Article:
Robert Groves, director of the U.S. Census Bureau, on the Appropriations Bill:
The Appropriations Bill eliminates the Economic Census, which measures the health of our economy. It terminates the American Community Survey, which produces the social and demographic information that monitors the impact of economic trends on communities throughout the country. It halts crucial development of ways to save money on the next decennial census. In the last three years the Census Bureau has reacted to budget and technological challenges by mounting aggressive operational efficiency programs to make these key statistical cornerstones of the country more cost efficient. Eliminating them halts all the progress to build 21st century statistical tools through those innovations. This bill thus devastates the nation’s statistical information about the status of the economy and the larger society.
A lot of the negative comments following the post are from people who have never used Census data, or any substantial amount of data for that matter, and have no clue how a dataset can feed into a model to make other estimates. Then there's the people who don't want to answer questions about their toilets. I wonder what their Facebook profiles look like.
Princeton history graduate student Benjamin Schmidt explores changes in language through TV anachronisms. In Schmidt's most recent analysis, he examines Megan's use of "callback" in the last episode of Mad Men. Above is the ratio of modern use to period use. Notice callback sticking out in the top left.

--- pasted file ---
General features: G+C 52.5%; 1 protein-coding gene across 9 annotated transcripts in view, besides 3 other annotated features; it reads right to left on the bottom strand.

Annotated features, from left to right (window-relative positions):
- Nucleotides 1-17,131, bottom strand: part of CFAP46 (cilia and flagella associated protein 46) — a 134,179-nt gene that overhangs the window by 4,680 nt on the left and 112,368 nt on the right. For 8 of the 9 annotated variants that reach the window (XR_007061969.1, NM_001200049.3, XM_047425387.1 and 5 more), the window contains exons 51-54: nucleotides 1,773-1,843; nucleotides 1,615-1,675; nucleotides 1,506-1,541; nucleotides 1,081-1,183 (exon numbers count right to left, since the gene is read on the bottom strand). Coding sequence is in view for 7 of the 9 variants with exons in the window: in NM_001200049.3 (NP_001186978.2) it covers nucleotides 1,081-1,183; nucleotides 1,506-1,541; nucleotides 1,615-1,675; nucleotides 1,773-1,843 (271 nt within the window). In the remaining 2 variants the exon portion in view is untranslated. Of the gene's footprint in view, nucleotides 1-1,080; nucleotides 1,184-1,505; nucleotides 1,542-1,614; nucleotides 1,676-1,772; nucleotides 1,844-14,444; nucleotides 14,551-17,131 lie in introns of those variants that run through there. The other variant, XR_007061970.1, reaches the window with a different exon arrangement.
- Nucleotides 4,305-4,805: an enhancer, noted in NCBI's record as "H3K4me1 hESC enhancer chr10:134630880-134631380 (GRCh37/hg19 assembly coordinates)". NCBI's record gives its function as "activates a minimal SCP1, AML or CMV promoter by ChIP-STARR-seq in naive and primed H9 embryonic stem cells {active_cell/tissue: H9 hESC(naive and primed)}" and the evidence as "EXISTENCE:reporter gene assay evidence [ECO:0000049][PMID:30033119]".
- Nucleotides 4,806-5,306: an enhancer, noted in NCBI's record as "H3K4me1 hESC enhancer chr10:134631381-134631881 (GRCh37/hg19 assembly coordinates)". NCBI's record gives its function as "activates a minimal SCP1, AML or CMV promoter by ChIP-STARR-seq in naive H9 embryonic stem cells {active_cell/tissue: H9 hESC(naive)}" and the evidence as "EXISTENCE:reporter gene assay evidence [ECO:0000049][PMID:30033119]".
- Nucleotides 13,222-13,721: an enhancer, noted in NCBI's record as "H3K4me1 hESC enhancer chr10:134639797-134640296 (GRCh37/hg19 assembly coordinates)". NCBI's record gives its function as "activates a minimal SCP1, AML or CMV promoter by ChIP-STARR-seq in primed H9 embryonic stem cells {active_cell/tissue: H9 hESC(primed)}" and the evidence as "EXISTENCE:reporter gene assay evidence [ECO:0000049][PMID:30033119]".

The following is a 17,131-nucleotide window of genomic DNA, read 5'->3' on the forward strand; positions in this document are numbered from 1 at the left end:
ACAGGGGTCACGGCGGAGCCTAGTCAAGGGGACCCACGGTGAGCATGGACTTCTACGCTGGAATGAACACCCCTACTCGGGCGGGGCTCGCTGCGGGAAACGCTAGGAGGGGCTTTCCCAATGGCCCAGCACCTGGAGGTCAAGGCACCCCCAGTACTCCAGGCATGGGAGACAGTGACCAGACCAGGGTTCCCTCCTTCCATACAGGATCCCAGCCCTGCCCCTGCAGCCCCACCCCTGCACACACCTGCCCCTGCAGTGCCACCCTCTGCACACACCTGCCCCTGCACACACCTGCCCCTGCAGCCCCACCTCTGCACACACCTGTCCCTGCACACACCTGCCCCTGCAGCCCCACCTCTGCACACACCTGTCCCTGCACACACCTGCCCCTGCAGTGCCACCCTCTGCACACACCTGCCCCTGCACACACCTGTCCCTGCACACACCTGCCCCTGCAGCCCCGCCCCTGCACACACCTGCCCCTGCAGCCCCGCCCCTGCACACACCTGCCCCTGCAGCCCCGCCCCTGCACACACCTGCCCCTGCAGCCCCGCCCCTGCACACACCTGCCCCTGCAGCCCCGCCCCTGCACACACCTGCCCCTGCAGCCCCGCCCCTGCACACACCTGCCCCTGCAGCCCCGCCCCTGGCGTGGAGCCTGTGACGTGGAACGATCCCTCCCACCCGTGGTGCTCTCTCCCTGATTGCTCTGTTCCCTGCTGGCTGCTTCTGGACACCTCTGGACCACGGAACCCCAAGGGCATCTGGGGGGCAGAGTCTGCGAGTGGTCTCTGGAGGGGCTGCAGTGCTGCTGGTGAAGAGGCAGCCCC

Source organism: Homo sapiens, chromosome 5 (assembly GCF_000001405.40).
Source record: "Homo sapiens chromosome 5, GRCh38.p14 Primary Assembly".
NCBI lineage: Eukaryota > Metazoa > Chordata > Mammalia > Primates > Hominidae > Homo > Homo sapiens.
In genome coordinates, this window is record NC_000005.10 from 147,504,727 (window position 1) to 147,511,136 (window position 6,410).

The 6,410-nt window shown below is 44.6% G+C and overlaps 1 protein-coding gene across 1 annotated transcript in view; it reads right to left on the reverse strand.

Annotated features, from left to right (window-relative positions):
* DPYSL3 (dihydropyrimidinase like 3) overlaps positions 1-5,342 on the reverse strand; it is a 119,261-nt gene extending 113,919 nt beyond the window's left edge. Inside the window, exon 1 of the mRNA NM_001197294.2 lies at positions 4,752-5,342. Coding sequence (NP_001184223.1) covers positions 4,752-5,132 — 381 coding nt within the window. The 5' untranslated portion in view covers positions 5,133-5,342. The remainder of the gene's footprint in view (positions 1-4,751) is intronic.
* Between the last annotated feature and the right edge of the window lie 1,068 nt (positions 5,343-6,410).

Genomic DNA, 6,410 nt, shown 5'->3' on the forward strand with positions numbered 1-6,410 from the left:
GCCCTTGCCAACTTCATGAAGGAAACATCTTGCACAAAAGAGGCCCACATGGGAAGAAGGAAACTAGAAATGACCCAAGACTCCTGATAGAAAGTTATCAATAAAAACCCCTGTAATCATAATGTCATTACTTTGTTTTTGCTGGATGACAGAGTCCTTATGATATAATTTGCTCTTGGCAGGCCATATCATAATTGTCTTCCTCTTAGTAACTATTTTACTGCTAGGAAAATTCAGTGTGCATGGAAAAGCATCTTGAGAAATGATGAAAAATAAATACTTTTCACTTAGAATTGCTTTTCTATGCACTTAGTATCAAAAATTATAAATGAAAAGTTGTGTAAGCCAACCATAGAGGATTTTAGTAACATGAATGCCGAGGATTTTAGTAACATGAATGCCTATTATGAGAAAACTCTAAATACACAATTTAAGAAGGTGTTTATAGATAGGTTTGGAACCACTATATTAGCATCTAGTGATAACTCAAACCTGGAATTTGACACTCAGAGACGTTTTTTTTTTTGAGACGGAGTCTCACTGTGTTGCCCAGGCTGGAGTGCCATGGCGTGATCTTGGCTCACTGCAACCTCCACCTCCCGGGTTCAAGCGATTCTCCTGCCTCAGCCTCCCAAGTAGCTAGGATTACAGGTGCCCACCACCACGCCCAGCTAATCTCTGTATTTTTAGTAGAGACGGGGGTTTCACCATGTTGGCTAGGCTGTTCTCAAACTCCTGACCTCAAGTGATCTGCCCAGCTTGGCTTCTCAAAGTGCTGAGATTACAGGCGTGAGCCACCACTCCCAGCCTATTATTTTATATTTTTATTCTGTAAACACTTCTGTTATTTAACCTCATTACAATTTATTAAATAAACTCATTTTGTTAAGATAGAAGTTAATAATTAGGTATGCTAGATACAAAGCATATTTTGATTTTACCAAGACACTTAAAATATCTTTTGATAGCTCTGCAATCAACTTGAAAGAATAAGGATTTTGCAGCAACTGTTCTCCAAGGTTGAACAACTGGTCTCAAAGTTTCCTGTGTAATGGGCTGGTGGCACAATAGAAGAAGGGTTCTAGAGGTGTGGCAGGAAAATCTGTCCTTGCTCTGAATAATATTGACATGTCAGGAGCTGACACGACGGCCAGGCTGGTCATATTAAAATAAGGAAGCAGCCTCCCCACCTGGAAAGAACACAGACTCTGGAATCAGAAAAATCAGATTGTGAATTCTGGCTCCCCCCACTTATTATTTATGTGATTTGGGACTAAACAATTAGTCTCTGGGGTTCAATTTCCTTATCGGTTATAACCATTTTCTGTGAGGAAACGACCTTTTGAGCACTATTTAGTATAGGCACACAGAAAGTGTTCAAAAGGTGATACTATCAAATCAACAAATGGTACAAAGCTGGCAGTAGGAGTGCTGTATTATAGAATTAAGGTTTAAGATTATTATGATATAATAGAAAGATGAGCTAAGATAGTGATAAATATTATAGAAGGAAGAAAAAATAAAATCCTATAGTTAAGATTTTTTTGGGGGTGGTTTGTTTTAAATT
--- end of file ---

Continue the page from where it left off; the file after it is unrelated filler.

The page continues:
The big one from the charts: Megan gets "a callback for" an audition. This is, the data says, a candidate for the worst anachronism of the season. The word "callback" is about 100x more common by the 1990s, and "callback for" is even worse. The OED doesn't have any examples of a theater-oriented use of "callback" until the 1970s; although I bet one could find some examples somewhere earlier in the New York theater scene, that may not save it. It wouldn't really suite Megan's generally dilettantish attitude towards the theater, or the office staff's lack of knowledge of it, for them to be so au courant. "call-back" and "call back" don't seem much more likely.
Other anachronisms include the use of "pay phone" and a frequent use of "on the phone with" which didn't peak until the 1970s.
Jerzy Wieczorek, a statistician with the U.S. Census Bureau, explains why the American Community Survey is worthwhile.
Besides the direct estimates from the ACS itself, the Census Bureau uses ACS data as the backbone of several other programs. For example, the Small Area Income and Poverty Estimates program provides annual data to the Department of Education for use in allocating funds to school districts, based on local counts and rates of children in poverty. Without the ACS we would be limited to using smaller surveys (and thus less accurate information about poverty in each school district) or older data (which can become outdated within a few years, such as during the recent recession). Either way, it would hurt our ability to allocate resources fairly to schoolchildren nationwide.